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Speak up for science 2013: Dr Thomas Kerr’s speech excerpts

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Dr Thomas Kerr is first on the left among the standing scientists

Dr Thomas Kerr is first on the left among the standing scientists

Last September several scientists gathered on the step of the Vancouver Art Gallery to speak up for science, joining other similar demonstrations across the country.  Among them was Dr Thomas Kerr, and I have reproduced excerpts of his speech below.

The speeches are as relevant now as they were four months ago, unfortunately.  So I’ve collected some excerpts that I’d like to share for the next few posts. My first post of this series was about what Sarah Otto had to say.

Dr. Thomas Kerr is the co-director of the Addiction and Urban Health Research Initiative at the British Columbia Centre for Excellence in HIV/AIDS, Associate Professor in the Department of Medicine at the University of British Columbia (Division of AIDS), as well as a Michael Smith Foundation for Health Research Scholar.

Here is some of what he said:

Our story isn’t about funding or being muzzled. It’s about very high level interference in what should be the natural development of policy. A story about immense human suffering, an effective public policy response and government interference at the highest levels.

Ten blocks from here, in 1996/97, a public health crisis occurred, one of the most explosive spreads of HIV outside of subSaharan Africa. At the same time, there was an increase in the fatal overdoses from heroin, about one person dying in the province each day. The Vancouver Richmond health board was swift in its response: harm reduction with a needle and syringe exchange and a supervised injection site. These interventions worked and there are volumes of research documenting this. In the downtown eastside, HIV infection rates plummeted. So did the epidemic of fatal overdose. How did it happen? Local governments looked at the best available evidence and enacted it here. The WHO and joint UN program on AIDs also call for harm reduction.

Despite the experience in Vancouver, the federal government renamed Canada’s drug strategy as the anti-drug strategy and, for the first time, removed harm reduction as a potential component of the strategy

Then it went to great lengths to close Vancouver’s supervised injection site. After losing decisions in the BC Supreme Court and the BC Court of Appeal, they used your tax dollars to take the case all the way to the Supreme Court of Canada. The Supreme Court judges ruled 9-0 in favour of the continued operation of the supervised injection site. It’s benefits have been proven. Overdose deaths were reduced by 35% in the area.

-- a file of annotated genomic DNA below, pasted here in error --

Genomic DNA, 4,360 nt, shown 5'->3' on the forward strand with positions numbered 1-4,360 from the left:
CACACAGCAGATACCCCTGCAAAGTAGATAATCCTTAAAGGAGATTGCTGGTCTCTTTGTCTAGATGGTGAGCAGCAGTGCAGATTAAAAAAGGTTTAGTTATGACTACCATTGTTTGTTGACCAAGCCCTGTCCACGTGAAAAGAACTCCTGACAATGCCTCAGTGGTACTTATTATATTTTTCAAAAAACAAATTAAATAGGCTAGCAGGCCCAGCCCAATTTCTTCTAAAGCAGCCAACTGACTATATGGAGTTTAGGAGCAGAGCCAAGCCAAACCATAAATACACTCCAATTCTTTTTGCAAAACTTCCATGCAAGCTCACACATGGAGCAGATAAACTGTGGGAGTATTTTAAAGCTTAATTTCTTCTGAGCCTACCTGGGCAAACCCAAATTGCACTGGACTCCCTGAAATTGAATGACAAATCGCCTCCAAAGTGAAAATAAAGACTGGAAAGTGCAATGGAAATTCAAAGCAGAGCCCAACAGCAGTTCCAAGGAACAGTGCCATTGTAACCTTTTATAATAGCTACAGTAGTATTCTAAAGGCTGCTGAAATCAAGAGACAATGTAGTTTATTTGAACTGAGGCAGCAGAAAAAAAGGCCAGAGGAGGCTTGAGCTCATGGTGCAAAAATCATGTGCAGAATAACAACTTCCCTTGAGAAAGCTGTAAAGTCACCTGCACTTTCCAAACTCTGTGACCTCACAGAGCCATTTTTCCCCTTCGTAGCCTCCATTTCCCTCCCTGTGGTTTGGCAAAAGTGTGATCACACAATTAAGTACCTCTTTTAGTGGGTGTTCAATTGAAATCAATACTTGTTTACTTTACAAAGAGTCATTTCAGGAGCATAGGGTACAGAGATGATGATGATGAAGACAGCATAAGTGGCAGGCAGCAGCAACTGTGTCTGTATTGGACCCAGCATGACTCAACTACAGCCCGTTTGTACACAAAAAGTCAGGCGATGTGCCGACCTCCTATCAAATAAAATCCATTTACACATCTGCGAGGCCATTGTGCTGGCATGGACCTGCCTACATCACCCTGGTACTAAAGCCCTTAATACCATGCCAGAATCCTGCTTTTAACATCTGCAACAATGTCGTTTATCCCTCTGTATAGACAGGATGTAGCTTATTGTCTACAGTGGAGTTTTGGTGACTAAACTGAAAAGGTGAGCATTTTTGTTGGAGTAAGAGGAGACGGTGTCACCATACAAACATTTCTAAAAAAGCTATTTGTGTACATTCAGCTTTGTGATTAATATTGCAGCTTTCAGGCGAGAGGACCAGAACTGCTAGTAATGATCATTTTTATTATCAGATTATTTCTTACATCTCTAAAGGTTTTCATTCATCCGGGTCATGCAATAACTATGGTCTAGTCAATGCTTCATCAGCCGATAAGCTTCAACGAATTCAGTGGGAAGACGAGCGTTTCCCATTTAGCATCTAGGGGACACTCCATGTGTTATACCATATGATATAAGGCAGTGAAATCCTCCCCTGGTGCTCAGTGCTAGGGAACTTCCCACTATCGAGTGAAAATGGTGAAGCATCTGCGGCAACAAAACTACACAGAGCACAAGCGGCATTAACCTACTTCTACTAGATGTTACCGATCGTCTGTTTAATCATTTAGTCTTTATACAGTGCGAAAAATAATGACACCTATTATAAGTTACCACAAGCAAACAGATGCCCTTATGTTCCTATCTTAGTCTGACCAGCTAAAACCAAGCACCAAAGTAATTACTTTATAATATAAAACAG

It’s a very sad in Canada when we have to rely on Canada’s highest court to set evidence based policy for Canadians.

Other cities have planned supervised injection sites, but the federal government tabled Bill C-65 which introduces new requirements that must be fulfilled to open an injection site. The requirements are onerous. They must obtain permission from neighbours and the police. It puts NIMBYism in front of public health and charges police with making key decisions about public health. It needs to be revised to protect human rights of people who inject drugs.

Harm reduction is a rare opportunity to enact policy that is fiscally sound, compassionate, and backed by high quality evidence. We must call for an end of political interference in the natural development of evidence based policy.

The consequences of a failure to do so are obvious. We will bear witness to immense human suffering and death. For this, we will be condemned by future generations.


3 Responses

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  1. […] collected some excerpts to share in this blog; the last two featured exceprts from Sarah Otto and Thomas Kerr.  The bulk of the material comes from the Vancouver […]

  2. […] to share for the next few posts. Previous posts include excerpts from the speeches of Sarah Otto, Thomas Kerr, and Alexandra […]

  3. […] to share for the next few posts. Previous posts include excerpts from the speeches of Sarah Otto,Thomas Kerr, Alexandra Morton, and Lynne […]

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